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Licensed Property & Casualty Expert
Updated April 18, 20226 min read
Homeowners insurance protects your home and personal belongings in case they’re damaged in an unexpected event, like a storm or fire. It also covers your personal assets if someone is injured at your home and you’re held legally responsible.
To determine how much homeowners insurance you need, you’ll want to add up the costs to fully rebuild your home, replace your belongings, cover expenses if you can’t live in your home while it’s being rebuilt, and protect all of your assets if you’re sued.
Most home insurance companies will help you calculate how much insurance coverage you need based on information you provide in your application.
Here’s a quick look at the typical homeowners insurance coverage amounts based on the different sections of your policy. You can jump down to each section for more details by clicking on the links in the table below.
|Coverage type||Typical coverage limits||How to calculate needs|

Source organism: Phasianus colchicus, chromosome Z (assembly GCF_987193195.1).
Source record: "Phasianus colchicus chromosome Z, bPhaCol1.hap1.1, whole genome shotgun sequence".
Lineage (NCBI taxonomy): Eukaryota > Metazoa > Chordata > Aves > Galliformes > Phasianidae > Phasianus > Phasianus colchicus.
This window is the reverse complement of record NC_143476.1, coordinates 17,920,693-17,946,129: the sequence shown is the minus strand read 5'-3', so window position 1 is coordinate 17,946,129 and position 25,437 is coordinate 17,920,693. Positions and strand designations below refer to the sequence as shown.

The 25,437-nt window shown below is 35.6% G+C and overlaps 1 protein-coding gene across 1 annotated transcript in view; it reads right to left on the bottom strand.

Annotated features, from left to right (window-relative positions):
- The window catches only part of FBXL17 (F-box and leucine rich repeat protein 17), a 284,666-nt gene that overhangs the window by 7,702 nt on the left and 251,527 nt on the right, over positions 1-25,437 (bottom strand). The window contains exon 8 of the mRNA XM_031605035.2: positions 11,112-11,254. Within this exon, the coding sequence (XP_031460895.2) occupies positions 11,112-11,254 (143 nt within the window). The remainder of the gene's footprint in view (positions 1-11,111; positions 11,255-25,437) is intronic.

|Dwelling coverage||$100,000 to $1 million||Multiply the square footage of your home by the average cost per square foot to build in your area|
|Other structures coverage||10% of your dwelling limit||Multiply the square footage of the other structures on your property by the average cost per square foot to build in your area|
|Personal property coverage||50% to 70% of your dwelling limit||Make a home inventory of all of your personal belongings|
|Personal liability coverage||Up to $500,000||Add up all of your assets — including your home, belongings, cars, investments, retirement funds and savings|
|Medical payments to others coverage||Typically $5,000 — though possible to increase up to $25,000||Increase limits if you own a pool, dog, or trampoline that put your guests at greater risk of injury|
|Additional living expenses coverage||20% of your dwelling limit||Add up how much you spend on living expenses like food, rent, and gas in a typical month|